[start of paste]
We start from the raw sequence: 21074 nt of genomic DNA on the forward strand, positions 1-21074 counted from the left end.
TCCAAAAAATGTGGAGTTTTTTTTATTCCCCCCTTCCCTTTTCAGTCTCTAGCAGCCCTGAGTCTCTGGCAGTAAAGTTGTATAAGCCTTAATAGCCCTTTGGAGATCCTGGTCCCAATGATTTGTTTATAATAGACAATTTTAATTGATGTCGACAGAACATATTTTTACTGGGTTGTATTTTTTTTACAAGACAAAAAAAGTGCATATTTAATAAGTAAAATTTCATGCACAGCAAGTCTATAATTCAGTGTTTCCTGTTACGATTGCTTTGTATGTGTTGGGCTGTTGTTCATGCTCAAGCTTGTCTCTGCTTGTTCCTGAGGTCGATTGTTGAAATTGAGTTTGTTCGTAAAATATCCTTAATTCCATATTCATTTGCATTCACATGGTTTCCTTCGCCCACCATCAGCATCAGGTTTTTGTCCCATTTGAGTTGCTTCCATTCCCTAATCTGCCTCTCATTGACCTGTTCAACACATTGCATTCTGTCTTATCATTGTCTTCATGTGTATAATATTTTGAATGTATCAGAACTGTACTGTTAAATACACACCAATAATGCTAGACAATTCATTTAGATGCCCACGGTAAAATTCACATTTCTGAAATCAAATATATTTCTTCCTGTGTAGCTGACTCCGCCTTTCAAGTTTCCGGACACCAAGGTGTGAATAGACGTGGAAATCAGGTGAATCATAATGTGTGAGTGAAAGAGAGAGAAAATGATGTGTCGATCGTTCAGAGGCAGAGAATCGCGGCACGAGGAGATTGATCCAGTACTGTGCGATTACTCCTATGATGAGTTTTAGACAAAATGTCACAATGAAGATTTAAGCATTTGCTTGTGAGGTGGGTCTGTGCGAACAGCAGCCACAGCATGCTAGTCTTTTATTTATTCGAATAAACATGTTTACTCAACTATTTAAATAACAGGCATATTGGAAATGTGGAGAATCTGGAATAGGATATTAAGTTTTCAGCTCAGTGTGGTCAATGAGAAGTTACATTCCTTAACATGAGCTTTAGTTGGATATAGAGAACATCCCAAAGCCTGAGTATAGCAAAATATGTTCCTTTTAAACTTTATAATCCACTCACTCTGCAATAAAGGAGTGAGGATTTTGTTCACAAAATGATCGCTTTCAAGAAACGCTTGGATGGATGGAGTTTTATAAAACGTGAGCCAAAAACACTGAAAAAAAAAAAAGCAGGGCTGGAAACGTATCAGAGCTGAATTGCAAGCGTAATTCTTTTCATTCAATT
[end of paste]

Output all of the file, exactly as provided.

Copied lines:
We start from the raw sequence: 21074 nt of genomic DNA on the forward strand, positions 1-21074 counted from the left end.
TCCAAAAAATGTGGAGTTTTTTTTATTCCCCCCTTCCCTTTTCAGTCTCTAGCAGCCCTGAGTCTCTGGCAGTAAAGTTGTATAAGCCTTAATAGCCCTTTGGAGATCCTGGTCCCAATGATTTGTTTATAATAGACAATTTTAATTGATGTCGACAGAACATATTTTTACTGGGTTGTATTTTTTTTACAAGACAAAAAAAGTGCATATTTAATAAGTAAAATTTCATGCACAGCAAGTCTATAATTCAGTGTTTCCTGTTACGATTGCTTTGTATGTGTTGGGCTGTTGTTCATGCTCAAGCTTGTCTCTGCTTGTTCCTGAGGTCGATTGTTGAAATTGAGTTTGTTCGTAAAATATCCTTAATTCCATATTCATTTGCATTCACATGGTTTCCTTCGCCCACCATCAGCATCAGGTTTTTGTCCCATTTGAGTTGCTTCCATTCCCTAATCTGCCTCTCATTGACCTGTTCAACACATTGCATTCTGTCTTATCATTGTCTTCATGTGTATAATATTTTGAATGTATCAGAACTGTACTGTTAAATACACACCAATAATGCTAGACAATTCATTTAGATGCCCACGGTAAAATTCACATTTCTGAAATCAAATATATTTCTTCCTGTGTAGCTGACTCCGCCTTTCAAGTTTCCGGACACCAAGGTGTGAATAGACGTGGAAATCAGGTGAATCATAATGTGTGAGTGAAAGAGAGAGAAAATGATGTGTCGATCGTTCAGAGGCAGAGAATCGCGGCACGAGGAGATTGATCCAGTACTGTGCGATTACTCCTATGATGAGTTTTAGACAAAATGTCACAATGAAGATTTAAGCATTTGCTTGTGAGGTGGGTCTGTGCGAACAGCAGCCACAGCATGCTAGTCTTTTATTTATTCGAATAAACATGTTTACTCAACTATTTAAATAACAGGCATATTGGAAATGTGGAGAATCTGGAATAGGATATTAAGTTTTCAGCTCAGTGTGGTCAATGAGAAGTTACATTCCTTAACATGAGCTTTAGTTGGATATAGAGAACATCCCAAAGCCTGAGTATAGCAAAATATGTTCCTTTTAAACTTTATAATCCACTCACTCTGCAATAAAGGAGTGAGGATTTTGTTCACAAAATGATCGCTTTCAAGAAACGCTTGGATGGATGGAGTTTTATAAAACGTGAGCCAAAAACACTGAAAAAAAAAAAAGCAGGGCTGGAAACGTATCAGAGCTGAATTGCAAGCGTAATTCTTTTCATTCAATT